On top of the litany of physical dilemmas a runner encounters by simply running, roughly 95% of the world’s population have asymmetrical leg length. When most of us jaunt out for a run we end up running on concrete; which has a 100% energy return (the vertical force we met earlier). This imbalanced vertical, force creates a shockwave, known to cause injuries in leg joints, lower back and compensation injuries, particularly since most of us seem to be leaning naturally to one side without noticing it. This is particularly prevalent in track athletes since they predominantly run anti-clockwise.

Fear not! Strength training has been shown to help in the fight against running related injuries. For example, eccentric loading (google it) has been shown to help prevent calf injuries, particularly in forefoot strikers. Which means we can all stop laughing at people in the gym doing funny, ankle twitching calf raises. Even just basic strength training has been shown to help with knee pain, and shin splints when running, and strength training is well known for helping with physical imbalances.

A base level of strength is also known to prevent against more serious injuries like tears (in joints which might in turn cause tears in your eyes). Where the stress level applied to tendons exceeds the tensile strength of a tendon it snaps. Strength training mitigates this and allows for increases in running training intensity, which brings us nicely on to the next reason to build strength for running: performance.

Do you even want to be the best?

Running performance is based largely on 3 factors[viii]: VO2 max, lactate threshold and running economy (oh… and cool shoes).

A runner’s VO2 max dictates how efficiently they can breathe in and utilise oxygen to provide energy for running. It is largely genetic, though there is evidence to suggest it can be improved by up to 25% by training, this is done by running for extended periods at roughly 70% training intensity.

A high lactate threshold enables a runner to run fast for longer, producing more energy anaerobically, which has the by-product of lactic acid.

Strength training can help in both of these circumstances, since muscle fibres can be great places to store ingredients required for aerobic and anaerobic energy systems to operate. However, the factor that strength training can really help in is running economy, since training stimulus will affect the muscle tissue type balance in the body.

Scientists, using slow-motion video and a fancy treadmill, have shown that the speed at which “normal” and “athletic” people take a step is roughly similar when running (as we saw above). However, where faster runners excel, apart from having the aerobic capacity to run the length of themselves, is in the force they can apply to the floor on each step.

We noted earlier that an Olympic sprinter applies 450kg or so to the floor on each step. Us mere mortals apply a measly 180-280kg of force when running, pathetic. A certain amount of this is to do with technique[ix], as a good runner leans forward, keeping their ankles, knees, hips and torso in line they’re able to apply more force to the ground. But simply being stronger, particularly in the posterior chain (#bootygainz), has been shown to provide runners with a boost in speed. Good technique is also helped tremendously by fixing imbalances. For example, if a runner’s knees cave in they might fix it by strengthening their groin abductors and adductors for greater stability.[x]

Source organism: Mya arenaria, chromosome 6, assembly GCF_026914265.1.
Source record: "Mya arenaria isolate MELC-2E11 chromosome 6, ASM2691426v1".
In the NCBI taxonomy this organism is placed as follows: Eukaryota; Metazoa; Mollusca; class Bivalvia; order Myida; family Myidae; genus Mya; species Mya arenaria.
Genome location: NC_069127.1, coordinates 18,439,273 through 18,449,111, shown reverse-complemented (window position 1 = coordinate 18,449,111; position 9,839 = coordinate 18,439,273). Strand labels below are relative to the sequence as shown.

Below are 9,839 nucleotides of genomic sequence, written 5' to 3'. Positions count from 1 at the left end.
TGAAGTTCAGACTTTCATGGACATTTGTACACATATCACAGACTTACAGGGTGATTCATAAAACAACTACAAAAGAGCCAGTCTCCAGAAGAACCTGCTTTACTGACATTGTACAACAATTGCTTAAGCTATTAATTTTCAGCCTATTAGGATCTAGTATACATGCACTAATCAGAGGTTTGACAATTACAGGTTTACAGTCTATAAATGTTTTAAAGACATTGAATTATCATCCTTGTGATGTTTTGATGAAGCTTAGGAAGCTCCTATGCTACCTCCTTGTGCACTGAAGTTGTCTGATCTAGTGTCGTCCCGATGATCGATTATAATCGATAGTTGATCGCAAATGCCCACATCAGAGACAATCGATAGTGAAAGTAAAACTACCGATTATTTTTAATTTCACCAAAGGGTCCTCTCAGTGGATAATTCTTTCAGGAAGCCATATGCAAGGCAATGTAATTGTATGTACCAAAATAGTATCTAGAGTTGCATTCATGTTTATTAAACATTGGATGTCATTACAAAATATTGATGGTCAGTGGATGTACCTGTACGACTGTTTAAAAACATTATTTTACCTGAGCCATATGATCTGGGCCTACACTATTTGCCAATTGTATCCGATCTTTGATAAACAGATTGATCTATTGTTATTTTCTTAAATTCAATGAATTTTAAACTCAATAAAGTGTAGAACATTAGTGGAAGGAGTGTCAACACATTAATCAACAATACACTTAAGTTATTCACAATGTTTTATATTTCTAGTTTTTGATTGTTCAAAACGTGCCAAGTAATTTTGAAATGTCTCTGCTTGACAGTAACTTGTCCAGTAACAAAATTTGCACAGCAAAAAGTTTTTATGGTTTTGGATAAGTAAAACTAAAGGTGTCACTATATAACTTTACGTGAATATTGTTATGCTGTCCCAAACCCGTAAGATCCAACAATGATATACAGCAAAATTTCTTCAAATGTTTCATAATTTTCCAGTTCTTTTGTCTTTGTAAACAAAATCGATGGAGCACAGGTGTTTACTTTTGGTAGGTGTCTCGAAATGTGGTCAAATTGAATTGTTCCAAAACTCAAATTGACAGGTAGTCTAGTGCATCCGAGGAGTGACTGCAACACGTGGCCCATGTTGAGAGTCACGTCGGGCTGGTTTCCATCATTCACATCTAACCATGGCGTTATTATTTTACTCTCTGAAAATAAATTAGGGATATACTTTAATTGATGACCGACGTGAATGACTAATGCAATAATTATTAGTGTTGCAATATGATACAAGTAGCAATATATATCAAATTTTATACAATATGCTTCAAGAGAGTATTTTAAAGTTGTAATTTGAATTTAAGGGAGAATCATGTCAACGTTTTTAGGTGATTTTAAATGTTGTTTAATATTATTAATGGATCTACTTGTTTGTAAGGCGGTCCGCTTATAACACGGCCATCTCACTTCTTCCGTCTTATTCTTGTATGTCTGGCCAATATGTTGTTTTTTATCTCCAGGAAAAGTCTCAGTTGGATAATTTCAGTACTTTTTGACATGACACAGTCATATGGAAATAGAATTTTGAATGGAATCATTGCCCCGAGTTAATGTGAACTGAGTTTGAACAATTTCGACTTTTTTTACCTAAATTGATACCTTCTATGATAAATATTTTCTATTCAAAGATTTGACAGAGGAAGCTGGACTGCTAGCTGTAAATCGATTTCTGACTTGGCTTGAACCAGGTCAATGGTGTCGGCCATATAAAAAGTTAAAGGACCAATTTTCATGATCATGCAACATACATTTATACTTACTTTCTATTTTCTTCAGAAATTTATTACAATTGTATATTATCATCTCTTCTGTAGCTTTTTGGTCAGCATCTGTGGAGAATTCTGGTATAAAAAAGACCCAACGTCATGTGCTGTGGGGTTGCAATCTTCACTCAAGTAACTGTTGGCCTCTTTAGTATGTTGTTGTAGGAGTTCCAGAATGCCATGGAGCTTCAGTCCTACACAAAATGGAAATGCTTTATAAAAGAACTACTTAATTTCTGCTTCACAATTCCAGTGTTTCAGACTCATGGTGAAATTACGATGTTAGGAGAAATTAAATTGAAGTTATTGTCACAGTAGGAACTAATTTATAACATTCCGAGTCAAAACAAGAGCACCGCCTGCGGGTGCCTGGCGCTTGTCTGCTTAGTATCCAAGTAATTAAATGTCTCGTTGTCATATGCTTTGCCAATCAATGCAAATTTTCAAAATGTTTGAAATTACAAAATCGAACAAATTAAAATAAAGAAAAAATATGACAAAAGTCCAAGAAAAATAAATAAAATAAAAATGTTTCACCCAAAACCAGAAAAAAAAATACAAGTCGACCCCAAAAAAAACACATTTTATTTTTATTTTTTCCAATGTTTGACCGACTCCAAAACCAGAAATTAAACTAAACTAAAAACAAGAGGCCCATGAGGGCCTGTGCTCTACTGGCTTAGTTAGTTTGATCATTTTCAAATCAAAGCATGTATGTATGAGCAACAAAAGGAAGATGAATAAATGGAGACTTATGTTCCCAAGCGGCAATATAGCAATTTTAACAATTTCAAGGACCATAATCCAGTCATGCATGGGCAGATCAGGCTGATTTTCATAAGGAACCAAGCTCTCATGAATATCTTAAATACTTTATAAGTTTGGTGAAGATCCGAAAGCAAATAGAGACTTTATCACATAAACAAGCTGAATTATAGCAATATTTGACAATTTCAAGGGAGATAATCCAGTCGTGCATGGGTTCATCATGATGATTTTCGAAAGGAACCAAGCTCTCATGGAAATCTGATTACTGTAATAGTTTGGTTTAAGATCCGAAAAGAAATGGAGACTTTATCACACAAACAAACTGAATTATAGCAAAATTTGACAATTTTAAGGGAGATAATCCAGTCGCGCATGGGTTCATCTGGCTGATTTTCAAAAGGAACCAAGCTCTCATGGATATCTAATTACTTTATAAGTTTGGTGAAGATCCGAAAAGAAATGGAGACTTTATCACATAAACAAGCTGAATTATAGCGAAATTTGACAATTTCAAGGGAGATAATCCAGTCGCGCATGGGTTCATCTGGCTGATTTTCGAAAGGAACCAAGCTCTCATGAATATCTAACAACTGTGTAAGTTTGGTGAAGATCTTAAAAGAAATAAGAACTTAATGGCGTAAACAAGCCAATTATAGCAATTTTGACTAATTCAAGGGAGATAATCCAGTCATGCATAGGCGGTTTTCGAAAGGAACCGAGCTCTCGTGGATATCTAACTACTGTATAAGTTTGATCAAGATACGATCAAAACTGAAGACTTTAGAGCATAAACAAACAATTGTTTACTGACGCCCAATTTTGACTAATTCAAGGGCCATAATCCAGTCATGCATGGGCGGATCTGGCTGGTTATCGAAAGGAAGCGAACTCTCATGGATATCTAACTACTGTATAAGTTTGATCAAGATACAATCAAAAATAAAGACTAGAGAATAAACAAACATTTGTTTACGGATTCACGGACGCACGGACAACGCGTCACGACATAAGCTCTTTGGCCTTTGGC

Are you strong enough?

So how strong should we be to run?

The simple answer is that for most of us we will likely never reach the point of diminishing returns for strength versus cardio capabilities. Given that high level sprinters might spend two thirds of their year training strength and conditioning without specifically training for their sport it suggests that us leisurely 5km trotters would benefit from all the strength training we can find the time and energy for.

However, if we want to make sure we’re still getting the best out of our training split it is important to remember a few factors. Namely: training stimulus and recovery.

If we start a training session with a 30 minute run and finish with a session at the squat rack we’re unlikely to see the best result from our strength training given that we have already triggered an aerobic training stimulus. According to science we should wait 6-8 hours between a cardio and a strength session to gain the most benefit from both. If we were to train the other way around, the strength stimulus wouldn’t necessarily detract from our run in terms of stimulus but we may feel more fatigued during the run. [xi]

Training energy systems in this order is known as concurrent training which is often associated with conjugate training, in which training stimuli are rotated frequently within a training block. Conjugate training has been shown to lead to great training results and fewer injuries. The need for proper recovery, food and rest is paramount though; given what an athlete’s central nervous system will be put through. As if 2020 and 2021 weren’t enough already.

One of the many benefits of training like this, however, is that exercise choice is less important. So if an athlete is fatigued or injured they can still get a beneficial training stimulus while training a different exercise.

Get ready for a plug at the end…

Now if all or any of that has gone over your head a little, I know I was lost somewhere back with Eddie Hall being a weakling, then speak to your friendliest neighbourhood coach, who can explain and undermine it all at their pleasure. The long and the short of it (much like my right and left leg) is that if you’re not incorporating strength training into your running program, you should be.

[i] [ii] [iii] [iv] [v] [vi] [vii] [viii] [ix] [x] [xi] [xii]